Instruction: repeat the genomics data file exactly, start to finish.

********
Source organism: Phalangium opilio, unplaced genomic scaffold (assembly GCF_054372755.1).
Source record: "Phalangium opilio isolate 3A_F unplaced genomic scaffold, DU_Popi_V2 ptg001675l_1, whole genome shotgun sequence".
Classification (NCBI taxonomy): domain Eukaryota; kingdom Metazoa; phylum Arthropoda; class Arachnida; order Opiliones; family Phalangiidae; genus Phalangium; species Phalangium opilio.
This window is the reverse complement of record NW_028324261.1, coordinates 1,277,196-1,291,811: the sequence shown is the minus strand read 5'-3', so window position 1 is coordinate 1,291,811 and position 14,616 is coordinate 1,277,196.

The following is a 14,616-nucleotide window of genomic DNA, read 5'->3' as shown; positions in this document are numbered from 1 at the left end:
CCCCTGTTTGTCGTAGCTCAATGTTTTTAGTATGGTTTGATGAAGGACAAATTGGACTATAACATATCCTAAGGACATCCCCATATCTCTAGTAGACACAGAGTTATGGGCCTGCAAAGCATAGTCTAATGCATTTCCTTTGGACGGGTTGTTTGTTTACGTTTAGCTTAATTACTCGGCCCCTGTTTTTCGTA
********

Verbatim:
Source organism: Phalangium opilio, unplaced genomic scaffold (assembly GCF_054372755.1).
Source record: "Phalangium opilio isolate 3A_F unplaced genomic scaffold, DU_Popi_V2 ptg001675l_1, whole genome shotgun sequence".
Classification (NCBI taxonomy): domain Eukaryota; kingdom Metazoa; phylum Arthropoda; class Arachnida; order Opiliones; family Phalangiidae; genus Phalangium; species Phalangium opilio.
This window is the reverse complement of record NW_028324261.1, coordinates 1,277,196-1,291,811: the sequence shown is the minus strand read 5'-3', so window position 1 is coordinate 1,291,811 and position 14,616 is coordinate 1,277,196.

The following is a 14,616-nucleotide window of genomic DNA, read 5'->3' as shown; positions in this document are numbered from 1 at the left end:
CCCCTGTTTGTCGTAGCTCAATGTTTTTAGTATGGTTTGATGAAGGACAAATTGGACTATAACATATCCTAAGGACATCCCCATATCTCTAGTAGACACAGAGTTATGGGCCTGCAAAGCATAGTCTAATGCATTTCCTTTGGACGGGTTGTTTGTTTACGTTTAGCTTAATTACTCGGCCCCTGTTTTTCGTA